Articles Posted in Energy, Oil and Gas

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In assessing the value of electric power plants for purposes of property taxation, assessors may not include the value of intangible assets and rights in the value of taxable property. An electric company purchased "emission reduction credits" (ERCs), which the company had to purchase to obtain authorization to construct an electric power plant and to operate it at certain air-pollutant emission levels. These ERCs constituted intangible rights for property taxation purposes. In assessing the value of the power plant using the replacement cost method, the State Board of Equalization (Board) estimated the cost of replacing the ERCs. In also using an income approach in assessing the plant, the Board failed to attribute a portion or the plant's income stream to the ERCs and to deduct that value from the plant's projected income stream prior to taxation. In analyzing the Board's valuation of the power plant, the Supreme Court held (1) the Board improperly taxed the power company's ERCs when it added their replacement cost to the power plant's taxable value; and (2) the Board was not required to deduct a value attributable to the ERCs under an income approach. Remanded.View "Elk Hills Power, LLC v. Bd. of Equalization" on Justia Law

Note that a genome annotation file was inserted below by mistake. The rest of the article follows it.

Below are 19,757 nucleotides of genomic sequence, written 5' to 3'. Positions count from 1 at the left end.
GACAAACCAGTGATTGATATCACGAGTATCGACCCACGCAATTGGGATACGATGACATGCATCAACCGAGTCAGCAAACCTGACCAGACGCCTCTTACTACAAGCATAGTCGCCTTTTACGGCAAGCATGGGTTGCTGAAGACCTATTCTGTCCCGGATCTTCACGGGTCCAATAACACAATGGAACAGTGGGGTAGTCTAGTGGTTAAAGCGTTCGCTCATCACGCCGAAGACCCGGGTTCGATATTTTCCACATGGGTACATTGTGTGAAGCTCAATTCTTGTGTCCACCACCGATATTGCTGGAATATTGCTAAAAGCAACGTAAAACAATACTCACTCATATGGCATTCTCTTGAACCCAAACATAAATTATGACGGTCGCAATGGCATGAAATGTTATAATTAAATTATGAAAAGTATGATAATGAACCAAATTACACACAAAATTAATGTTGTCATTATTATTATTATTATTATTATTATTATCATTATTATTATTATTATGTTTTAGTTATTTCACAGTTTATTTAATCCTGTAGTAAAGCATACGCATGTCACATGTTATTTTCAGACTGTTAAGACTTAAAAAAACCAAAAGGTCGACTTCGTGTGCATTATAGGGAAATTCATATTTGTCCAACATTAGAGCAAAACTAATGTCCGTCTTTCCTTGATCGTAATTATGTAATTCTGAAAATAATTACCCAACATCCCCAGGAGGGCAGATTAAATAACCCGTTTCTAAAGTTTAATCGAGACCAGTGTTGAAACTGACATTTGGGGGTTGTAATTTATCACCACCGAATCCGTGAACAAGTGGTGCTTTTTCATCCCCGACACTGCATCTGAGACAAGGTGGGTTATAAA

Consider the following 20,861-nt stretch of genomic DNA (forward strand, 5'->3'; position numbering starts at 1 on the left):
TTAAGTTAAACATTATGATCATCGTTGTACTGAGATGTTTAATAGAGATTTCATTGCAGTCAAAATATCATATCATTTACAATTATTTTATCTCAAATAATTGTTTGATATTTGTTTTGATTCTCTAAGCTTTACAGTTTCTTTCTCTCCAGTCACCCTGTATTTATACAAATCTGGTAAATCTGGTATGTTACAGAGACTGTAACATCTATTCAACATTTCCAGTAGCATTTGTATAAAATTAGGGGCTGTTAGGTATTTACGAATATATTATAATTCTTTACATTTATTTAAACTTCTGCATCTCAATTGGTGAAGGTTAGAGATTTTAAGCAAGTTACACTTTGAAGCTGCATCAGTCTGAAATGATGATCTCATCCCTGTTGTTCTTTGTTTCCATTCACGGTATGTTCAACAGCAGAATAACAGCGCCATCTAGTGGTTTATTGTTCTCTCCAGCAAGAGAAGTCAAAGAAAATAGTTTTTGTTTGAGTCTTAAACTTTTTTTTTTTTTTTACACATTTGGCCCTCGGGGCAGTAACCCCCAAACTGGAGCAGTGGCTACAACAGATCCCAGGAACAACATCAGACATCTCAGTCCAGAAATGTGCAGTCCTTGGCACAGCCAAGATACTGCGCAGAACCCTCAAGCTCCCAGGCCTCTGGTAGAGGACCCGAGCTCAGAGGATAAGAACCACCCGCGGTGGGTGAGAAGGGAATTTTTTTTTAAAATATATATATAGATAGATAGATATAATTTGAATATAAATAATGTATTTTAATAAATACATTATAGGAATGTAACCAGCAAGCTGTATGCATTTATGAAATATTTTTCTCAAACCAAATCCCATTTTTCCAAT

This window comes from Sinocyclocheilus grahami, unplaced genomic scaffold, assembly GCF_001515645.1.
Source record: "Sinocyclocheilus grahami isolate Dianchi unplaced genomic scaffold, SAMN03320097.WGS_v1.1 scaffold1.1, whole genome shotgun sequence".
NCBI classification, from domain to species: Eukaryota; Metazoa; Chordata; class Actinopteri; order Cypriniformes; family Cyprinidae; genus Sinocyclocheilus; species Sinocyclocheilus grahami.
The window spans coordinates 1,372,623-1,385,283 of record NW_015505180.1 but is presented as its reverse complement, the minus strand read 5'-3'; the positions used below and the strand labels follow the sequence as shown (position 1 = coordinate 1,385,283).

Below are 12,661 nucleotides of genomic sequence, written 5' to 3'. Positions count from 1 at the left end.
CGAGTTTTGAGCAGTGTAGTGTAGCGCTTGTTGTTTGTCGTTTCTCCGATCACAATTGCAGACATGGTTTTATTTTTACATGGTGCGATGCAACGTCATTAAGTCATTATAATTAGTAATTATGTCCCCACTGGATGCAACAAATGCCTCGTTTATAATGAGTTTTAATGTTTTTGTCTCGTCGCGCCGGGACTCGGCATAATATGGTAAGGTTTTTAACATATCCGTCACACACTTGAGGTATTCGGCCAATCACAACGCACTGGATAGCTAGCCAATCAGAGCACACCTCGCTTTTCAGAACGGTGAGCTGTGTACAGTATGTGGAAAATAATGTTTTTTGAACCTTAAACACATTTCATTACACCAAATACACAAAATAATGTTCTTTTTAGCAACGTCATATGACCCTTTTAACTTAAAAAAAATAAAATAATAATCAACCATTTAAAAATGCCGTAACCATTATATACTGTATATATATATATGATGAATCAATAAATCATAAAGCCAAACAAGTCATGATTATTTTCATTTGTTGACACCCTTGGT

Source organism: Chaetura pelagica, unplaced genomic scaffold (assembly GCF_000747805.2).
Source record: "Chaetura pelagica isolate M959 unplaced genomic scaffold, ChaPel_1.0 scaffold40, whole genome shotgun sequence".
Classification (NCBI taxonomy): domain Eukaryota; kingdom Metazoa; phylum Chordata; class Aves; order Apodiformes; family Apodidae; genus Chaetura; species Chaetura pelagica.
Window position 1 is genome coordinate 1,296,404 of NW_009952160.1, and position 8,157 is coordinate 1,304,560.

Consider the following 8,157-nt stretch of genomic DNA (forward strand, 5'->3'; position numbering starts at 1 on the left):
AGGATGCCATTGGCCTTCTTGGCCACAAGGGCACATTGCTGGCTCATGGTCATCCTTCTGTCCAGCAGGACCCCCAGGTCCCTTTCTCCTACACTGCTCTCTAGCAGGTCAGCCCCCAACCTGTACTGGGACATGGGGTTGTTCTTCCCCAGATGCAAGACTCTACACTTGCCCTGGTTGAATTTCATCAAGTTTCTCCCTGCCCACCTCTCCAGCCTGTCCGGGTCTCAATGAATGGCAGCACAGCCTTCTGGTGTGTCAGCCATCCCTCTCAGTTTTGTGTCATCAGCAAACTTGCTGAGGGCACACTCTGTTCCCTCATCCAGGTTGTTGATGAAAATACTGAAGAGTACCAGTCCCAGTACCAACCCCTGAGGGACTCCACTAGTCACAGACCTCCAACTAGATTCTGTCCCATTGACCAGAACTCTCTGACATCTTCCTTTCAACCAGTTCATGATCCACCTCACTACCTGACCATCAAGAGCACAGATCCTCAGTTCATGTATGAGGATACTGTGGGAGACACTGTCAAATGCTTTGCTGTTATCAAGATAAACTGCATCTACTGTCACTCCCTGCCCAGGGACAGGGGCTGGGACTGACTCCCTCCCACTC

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Until 2007, petroleum refinery property was assessed by separately assessing the value of land and improvements separately from the value of fixtures, including machinery and equipment. In light of evidence that petroleum refinery property, including land, improvements, and fixtures, was generally sold as a unit, the Board of Equalization enacted Cal. Code Regs. tit. 18, 474 (Rule 474), which provides that, for purposes of determining Proposition 8 declines in the value of petroleum refinery property, petroleum refinery property is rebuttably presumed to constitute a single appraisal unit - unlike most industrial property. The Western States Petroleum Association sought to invalidate the regulation. The trial court and court of appeal held that Rule 474 was both substantively and procedurally invalid. The Supreme Court affirmed, holding (1) the court of appeal erred in finding that Rule 474 was substantively invalid, as the board was not statutorily or constitutionally prohibited from appraising refinery land and fixtures as a single unit; but (2) because the Board failed to provide an adequate assessment of the rule's economic impact, the rule was procedurally deficient under the Administrative Procedures Act. View "W. States Petroleum Ass'n v. Bd. of Equalization" on Justia Law